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Background: Mindfulness is the development of a nonjudgmental accepting awareness of moment-by-moment experience. Intentionally attending to one’s ongoing stream of sensations, thoughts, and emotions as they arise has a number of benefits, including the ability to react with greater flexibility to events and sustain attention. Thus the teaching of mindfulness-based skills to children and their carers is a potential means of improving family relationships and helping children achieve more positive developmental outcomes through increased ability to sustain attention and manage emotions. We provide a review of recent studies evaluating mindfulness-based interventions targeting children, adolescents, and families in educational and clinical settings.Method: Searches were conducted of several databases (including Medline, PsychINFO and Cochrane Reviews) to identify studies that have evaluated mindfulness-based interventions targeting children, adolescents or families published since 2009.Results: Twenty-four studies were identified. We conclude that mindfulness-based interventions are an important addition to the repertoire of existing therapeutic techniques. However, large-scale, methodologically rigorous studies are lacking. The interventions used in treatment evaluations vary in both content and dose, the outcomes targeted have varied, and no studies have employed methodology to investigate mechanisms of change.Conclusions: There is increasing evidence that mindfulness-based therapeutic techniques can have a positive impact on a range of outcome variables. A greater understanding of the mechanisms of change is an important future direction of research. We argue that locating mindfulness-based therapies targeting children and families within the broader child and family field has greater promise in improving child and family functioning than viewing mindful parenting as an independent endeavor.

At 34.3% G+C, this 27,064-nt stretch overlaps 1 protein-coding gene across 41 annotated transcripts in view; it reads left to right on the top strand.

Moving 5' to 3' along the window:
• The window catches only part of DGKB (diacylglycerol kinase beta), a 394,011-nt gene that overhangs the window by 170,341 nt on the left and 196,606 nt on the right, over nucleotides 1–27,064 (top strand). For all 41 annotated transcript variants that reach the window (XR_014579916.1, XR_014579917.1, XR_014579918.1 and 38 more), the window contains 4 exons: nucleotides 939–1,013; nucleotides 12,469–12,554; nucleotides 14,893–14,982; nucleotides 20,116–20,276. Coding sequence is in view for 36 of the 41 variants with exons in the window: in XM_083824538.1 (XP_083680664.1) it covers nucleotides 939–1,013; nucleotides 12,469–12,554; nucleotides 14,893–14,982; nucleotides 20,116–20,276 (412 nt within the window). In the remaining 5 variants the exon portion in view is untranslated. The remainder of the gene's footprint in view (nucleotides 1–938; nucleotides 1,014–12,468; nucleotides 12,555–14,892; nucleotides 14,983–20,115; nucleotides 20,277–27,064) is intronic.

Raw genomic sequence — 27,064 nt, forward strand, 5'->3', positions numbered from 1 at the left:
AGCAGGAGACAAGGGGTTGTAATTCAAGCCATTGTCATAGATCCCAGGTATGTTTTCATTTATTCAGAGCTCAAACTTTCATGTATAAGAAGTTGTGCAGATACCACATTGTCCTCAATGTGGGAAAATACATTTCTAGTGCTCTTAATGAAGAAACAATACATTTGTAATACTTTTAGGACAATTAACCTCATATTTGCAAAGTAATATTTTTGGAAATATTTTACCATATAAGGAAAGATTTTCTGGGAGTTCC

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"Readers will learn new methods for teaching relaxation and quiet inner focus, movement meditations, and exercises that develop emotional, spiritual and intellectual awareness and self-esteem. These exercises aim to help students gain new-found creativity, a language to articulate their feelings, and skills for attaining a calm and balanced outlook."--BOOK JACKET.

Sometimes life seems like it's all about hurrying--so many places to go! And sometimes it's hard when things don't go your way--it can make a piggy angry and sad. So how do young piggies find a peaceful place in a frustrating world? They meditate!

Explains the varying techniques for working with children in different age groups (from five to eighteen) and shows how the benefits of meditation can help in a range of ways: from relieving shyness, anxiety and tension to reducing hyperactivity, aggression and impatience.

Teaching Yoga to children is a fulfilling but challenging journey, particularly in poverty-stricken urban school districts. The physical, mental, and emotional impact of poverty on children has serious implications for their academic achievement. Introducing Yoga as part of their regular school experience shows tremendous potential for helping students navigate challenges that interfere with learning. This article helps teachers and therapists understand the experience of providing Yoga and mindfulness programs in urban elementary schools and provides specific information on ways to ensure successful program implementation, including a sample class description, activity instructions, and best practices in training teachers and teaching.
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Presents twenty-six teaching tales from the world's religions along with a variety of activities, and includes techniques for meditation, relaxation, and yoga.